Sir John Dyson has recently been appointed as the twelfth justice of the United Kingdom Supreme Court.  When such appointments are made in the United States the judicial record of the appointee is subject to minute analysis over many months.  However, the appointment of Sir John Dyson has attracted very little media coverage in the United Kingdom.  There have been articles in the Times, the Lawyer and the Jewish Chronicle along with a profile on the UK Supreme Court Blog but no interviews, profiles or analyses of his decisions.  The contrast with the US Supreme Court is startling – on the day that Justice Stevens retirement was announced there are already hundreds of articles about the possible replacements.

We thought it might be of interest to our readers to deal with the most important cases in which Sir John Dyson has dealt with freedom of expression or media law issues over his period of 8 years as a first instance judge and 9 years in the Court of Appeal.  The cases are as follows:

R v BBC, ex parte Pro Life-Alliance [1997] EWHC Admin 316 Dyson J dismissed application for judicial review of a decision not to broadcast a party political broadcast made by the Pro-Life Alliance.

A v B plc (the Flitcroft case) [2003] QB 195 – Lord Woolf CJ gave the judgment of the court in this now notorious and discredited privacy case – Laws and Dyson LJJ were the other members of the Court.

Mark v Associated Newspapers Ltd [2002] EMLR 38 – Simon Brown LJ gave the leading judgment, Mummery and Dyson LJJ agreed in this libel case in which the Court of Appeal allowed an appeal by the Blair’s former nanny against a judgment striking out her pleading meanings.

Greene v Associated Newspapers [2005] QB 972. Brooke LJ gave the judgment of the Court in this case which confirmed that the rule in Bonnard v Perryman continued to apply after the Human Rights Act.  May and Dyson LJJ were the other members of the court.

Connolly v DPP [2007] EWHC 237 (Admin).  Dyson LJ and Stanley Burnton J upheld a conviction under the Malicious Communications Act 1988 for sending pharmacists pictures of an aborted foetus. The restriction on her “freedom of expression” under Article 10 was justified because the images were grossly indecent and offensive. The restriction was for the protection of the rights of others.

Burstein v Associated Newspapers [2007] EMLR 21.   Keene LJ gave the leading judgment with which Waller and Dyson LJJ agreed.  The Court entered summary judgment for the defendant on the basis that the defence of fair comment was bound to succeed.

HM Attorney General v British Broadcasting Corporation [2007] EWCA Civ 280.  Sir Anthony Clarke MR gave the leading judgment, with which Dyson and Thomas LJJ agreed in this successful appeal against injunctions relating to the reporting of the “Cash for Honours” inquiry.  When Mr Havers QC for the government sought to exclude the press, Dyson LJ suggested that there should be reporting restrictions but reporters could not be excluded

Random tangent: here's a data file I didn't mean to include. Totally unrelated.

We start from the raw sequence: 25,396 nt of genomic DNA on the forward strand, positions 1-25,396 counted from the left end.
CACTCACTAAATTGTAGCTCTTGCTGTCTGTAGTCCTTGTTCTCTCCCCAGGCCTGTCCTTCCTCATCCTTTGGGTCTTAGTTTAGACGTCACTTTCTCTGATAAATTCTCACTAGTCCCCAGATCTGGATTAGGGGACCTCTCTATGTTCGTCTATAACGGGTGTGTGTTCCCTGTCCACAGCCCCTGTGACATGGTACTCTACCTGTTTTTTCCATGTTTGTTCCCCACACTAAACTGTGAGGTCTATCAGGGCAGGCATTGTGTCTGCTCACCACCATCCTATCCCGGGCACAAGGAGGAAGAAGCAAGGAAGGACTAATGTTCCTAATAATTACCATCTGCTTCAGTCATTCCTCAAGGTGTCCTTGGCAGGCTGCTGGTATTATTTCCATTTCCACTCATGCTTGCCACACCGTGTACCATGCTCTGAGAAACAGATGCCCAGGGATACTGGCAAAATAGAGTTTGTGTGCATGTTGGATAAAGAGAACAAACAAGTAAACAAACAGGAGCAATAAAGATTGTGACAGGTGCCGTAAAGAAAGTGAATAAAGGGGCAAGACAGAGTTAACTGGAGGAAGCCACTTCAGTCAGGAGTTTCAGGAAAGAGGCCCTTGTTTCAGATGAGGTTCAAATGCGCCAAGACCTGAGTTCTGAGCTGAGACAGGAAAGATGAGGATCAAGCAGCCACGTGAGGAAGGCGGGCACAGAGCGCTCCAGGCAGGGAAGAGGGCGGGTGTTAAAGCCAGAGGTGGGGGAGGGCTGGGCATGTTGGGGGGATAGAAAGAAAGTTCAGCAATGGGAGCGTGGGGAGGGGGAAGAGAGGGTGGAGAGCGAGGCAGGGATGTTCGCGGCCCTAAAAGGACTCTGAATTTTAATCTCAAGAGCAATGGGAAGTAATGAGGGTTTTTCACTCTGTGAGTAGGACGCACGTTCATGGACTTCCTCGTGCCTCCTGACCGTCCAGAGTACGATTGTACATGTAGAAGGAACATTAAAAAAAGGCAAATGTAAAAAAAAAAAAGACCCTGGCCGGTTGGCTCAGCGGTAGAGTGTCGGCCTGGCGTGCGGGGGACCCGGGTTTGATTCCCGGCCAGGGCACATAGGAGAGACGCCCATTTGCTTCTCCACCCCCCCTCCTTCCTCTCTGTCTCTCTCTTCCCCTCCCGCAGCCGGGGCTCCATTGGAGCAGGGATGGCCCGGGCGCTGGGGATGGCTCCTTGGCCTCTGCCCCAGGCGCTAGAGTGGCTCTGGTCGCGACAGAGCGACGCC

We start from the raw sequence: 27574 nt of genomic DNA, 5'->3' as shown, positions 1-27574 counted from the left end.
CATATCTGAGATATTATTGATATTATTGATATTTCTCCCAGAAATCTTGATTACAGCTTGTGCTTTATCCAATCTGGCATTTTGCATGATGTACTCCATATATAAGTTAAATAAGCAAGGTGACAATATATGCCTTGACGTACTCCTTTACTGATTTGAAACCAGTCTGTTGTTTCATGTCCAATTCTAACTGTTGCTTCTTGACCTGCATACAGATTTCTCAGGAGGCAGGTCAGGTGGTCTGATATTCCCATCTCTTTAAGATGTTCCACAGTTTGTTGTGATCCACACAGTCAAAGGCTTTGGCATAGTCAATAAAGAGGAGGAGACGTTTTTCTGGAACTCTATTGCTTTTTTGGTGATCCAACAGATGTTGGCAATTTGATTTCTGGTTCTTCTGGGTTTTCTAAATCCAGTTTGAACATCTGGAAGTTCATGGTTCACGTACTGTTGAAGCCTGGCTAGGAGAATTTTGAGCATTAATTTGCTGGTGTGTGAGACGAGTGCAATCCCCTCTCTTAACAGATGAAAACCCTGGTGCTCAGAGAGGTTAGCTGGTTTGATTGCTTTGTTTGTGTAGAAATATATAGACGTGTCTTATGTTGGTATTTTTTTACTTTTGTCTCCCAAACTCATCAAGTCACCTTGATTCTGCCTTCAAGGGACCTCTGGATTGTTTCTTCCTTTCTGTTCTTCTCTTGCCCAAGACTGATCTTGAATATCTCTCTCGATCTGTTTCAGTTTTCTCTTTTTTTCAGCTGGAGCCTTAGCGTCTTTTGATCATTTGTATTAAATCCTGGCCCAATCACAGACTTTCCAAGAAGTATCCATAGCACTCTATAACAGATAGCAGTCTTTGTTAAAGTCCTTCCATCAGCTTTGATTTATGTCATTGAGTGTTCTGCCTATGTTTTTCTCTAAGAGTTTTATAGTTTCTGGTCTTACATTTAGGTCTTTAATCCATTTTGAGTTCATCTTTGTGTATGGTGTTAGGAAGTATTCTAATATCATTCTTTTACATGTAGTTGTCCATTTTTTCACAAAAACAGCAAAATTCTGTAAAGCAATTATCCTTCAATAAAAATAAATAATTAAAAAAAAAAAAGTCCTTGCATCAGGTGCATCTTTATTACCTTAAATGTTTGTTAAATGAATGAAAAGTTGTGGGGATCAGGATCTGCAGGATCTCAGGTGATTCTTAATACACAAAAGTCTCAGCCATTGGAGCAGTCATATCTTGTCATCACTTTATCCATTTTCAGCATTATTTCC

GUR v Avrupa Newspaper Ltd [2008] EWCA Civ 594, Dyson LJ gave the leading judgment in this case in which the Court dismissed an appeal on quantum in libel case.  Buxton LJ gave a concurring judgment and Tuckey LJ agreed with both.

Malik v Manchester Crown Court [2008] EWHC 1362 (Admin), Dyson LJ gave the judgment of the court (which included Pitchford and Ouseley JJ) it was held that the police were justified in demanding that freelance journalist Shiv Malik hand over source material for a book on terrorism, but the terms of the production order were too wide.

R (on the application of A)  v B [2009] EWCA Civ 24, the majority of the Court of Appeal (Laws and Dyson LLJ, Rix LJ dissenting) held that the High Court did not have jurisdiction to hear an Article 10 challenge by a former member of the security services to a refusal to permit the publication of a book.  The majority held that the exclusive jurisdiction rested with the Investigatory Powers Tribunal.  This decision was upheld by the Supreme Court ([2009] UKSC 12).

These cases show that Sir John Dyson has had a broad exposure to media and freedom of expression issues during his judicial career.   We are not sure that any “judicial philosophy” on freedom of expression issues can be discerned from the decisions to which he was a party but we will leave our readers to decide.

We would like to thank Mr Benjamin Pell for providing us with a list of cases for inclusion in this post.